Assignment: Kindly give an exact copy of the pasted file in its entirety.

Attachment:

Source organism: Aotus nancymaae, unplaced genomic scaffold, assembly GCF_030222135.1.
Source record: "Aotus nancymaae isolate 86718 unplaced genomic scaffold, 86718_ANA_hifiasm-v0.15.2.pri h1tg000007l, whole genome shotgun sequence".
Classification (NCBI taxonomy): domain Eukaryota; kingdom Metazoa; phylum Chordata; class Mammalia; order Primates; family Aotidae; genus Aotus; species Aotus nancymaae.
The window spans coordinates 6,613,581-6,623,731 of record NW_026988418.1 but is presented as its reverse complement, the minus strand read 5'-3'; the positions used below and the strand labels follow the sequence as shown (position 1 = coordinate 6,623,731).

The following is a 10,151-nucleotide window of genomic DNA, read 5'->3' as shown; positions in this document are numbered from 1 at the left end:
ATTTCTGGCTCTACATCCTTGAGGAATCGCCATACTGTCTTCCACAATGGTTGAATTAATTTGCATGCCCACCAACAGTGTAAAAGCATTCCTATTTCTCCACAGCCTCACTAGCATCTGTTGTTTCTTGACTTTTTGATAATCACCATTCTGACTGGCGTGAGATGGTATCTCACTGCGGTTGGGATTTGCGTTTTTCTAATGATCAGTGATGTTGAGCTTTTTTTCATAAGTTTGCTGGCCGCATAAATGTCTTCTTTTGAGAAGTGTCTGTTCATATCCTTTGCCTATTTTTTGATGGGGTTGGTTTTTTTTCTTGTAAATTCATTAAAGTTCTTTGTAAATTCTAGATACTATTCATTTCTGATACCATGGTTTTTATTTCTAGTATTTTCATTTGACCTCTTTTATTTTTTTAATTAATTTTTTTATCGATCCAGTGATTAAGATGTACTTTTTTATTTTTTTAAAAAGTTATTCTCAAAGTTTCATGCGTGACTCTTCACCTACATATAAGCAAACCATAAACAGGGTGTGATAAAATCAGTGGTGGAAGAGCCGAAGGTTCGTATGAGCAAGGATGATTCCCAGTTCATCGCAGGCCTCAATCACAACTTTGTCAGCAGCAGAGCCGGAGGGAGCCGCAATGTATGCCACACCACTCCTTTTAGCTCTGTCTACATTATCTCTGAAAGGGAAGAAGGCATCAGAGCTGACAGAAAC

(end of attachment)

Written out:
Source organism: Aotus nancymaae, unplaced genomic scaffold, assembly GCF_030222135.1.
Source record: "Aotus nancymaae isolate 86718 unplaced genomic scaffold, 86718_ANA_hifiasm-v0.15.2.pri h1tg000007l, whole genome shotgun sequence".
Classification (NCBI taxonomy): domain Eukaryota; kingdom Metazoa; phylum Chordata; class Mammalia; order Primates; family Aotidae; genus Aotus; species Aotus nancymaae.
The window spans coordinates 6,613,581-6,623,731 of record NW_026988418.1 but is presented as its reverse complement, the minus strand read 5'-3'; the positions used below and the strand labels follow the sequence as shown (position 1 = coordinate 6,623,731).

The following is a 10,151-nucleotide window of genomic DNA, read 5'->3' as shown; positions in this document are numbered from 1 at the left end:
ATTTCTGGCTCTACATCCTTGAGGAATCGCCATACTGTCTTCCACAATGGTTGAATTAATTTGCATGCCCACCAACAGTGTAAAAGCATTCCTATTTCTCCACAGCCTCACTAGCATCTGTTGTTTCTTGACTTTTTGATAATCACCATTCTGACTGGCGTGAGATGGTATCTCACTGCGGTTGGGATTTGCGTTTTTCTAATGATCAGTGATGTTGAGCTTTTTTTCATAAGTTTGCTGGCCGCATAAATGTCTTCTTTTGAGAAGTGTCTGTTCATATCCTTTGCCTATTTTTTGATGGGGTTGGTTTTTTTTCTTGTAAATTCATTAAAGTTCTTTGTAAATTCTAGATACTATTCATTTCTGATACCATGGTTTTTATTTCTAGTATTTTCATTTGACCTCTTTTATTTTTTTAATTAATTTTTTTATCGATCCAGTGATTAAGATGTACTTTTTTATTTTTTTAAAAAGTTATTCTCAAAGTTTCATGCGTGACTCTTCACCTACATATAAGCAAACCATAAACAGGGTGTGATAAAATCAGTGGTGGAAGAGCCGAAGGTTCGTATGAGCAAGGATGATTCCCAGTTCATCGCAGGCCTCAATCACAACTTTGTCAGCAGCAGAGCCGGAGGGAGCCGCAATGTATGCCACACCACTCCTTTTAGCTCTGTCTACATTATCTCTGAAAGGGAAGAAGGCATCAGAGCTGACAGAAAC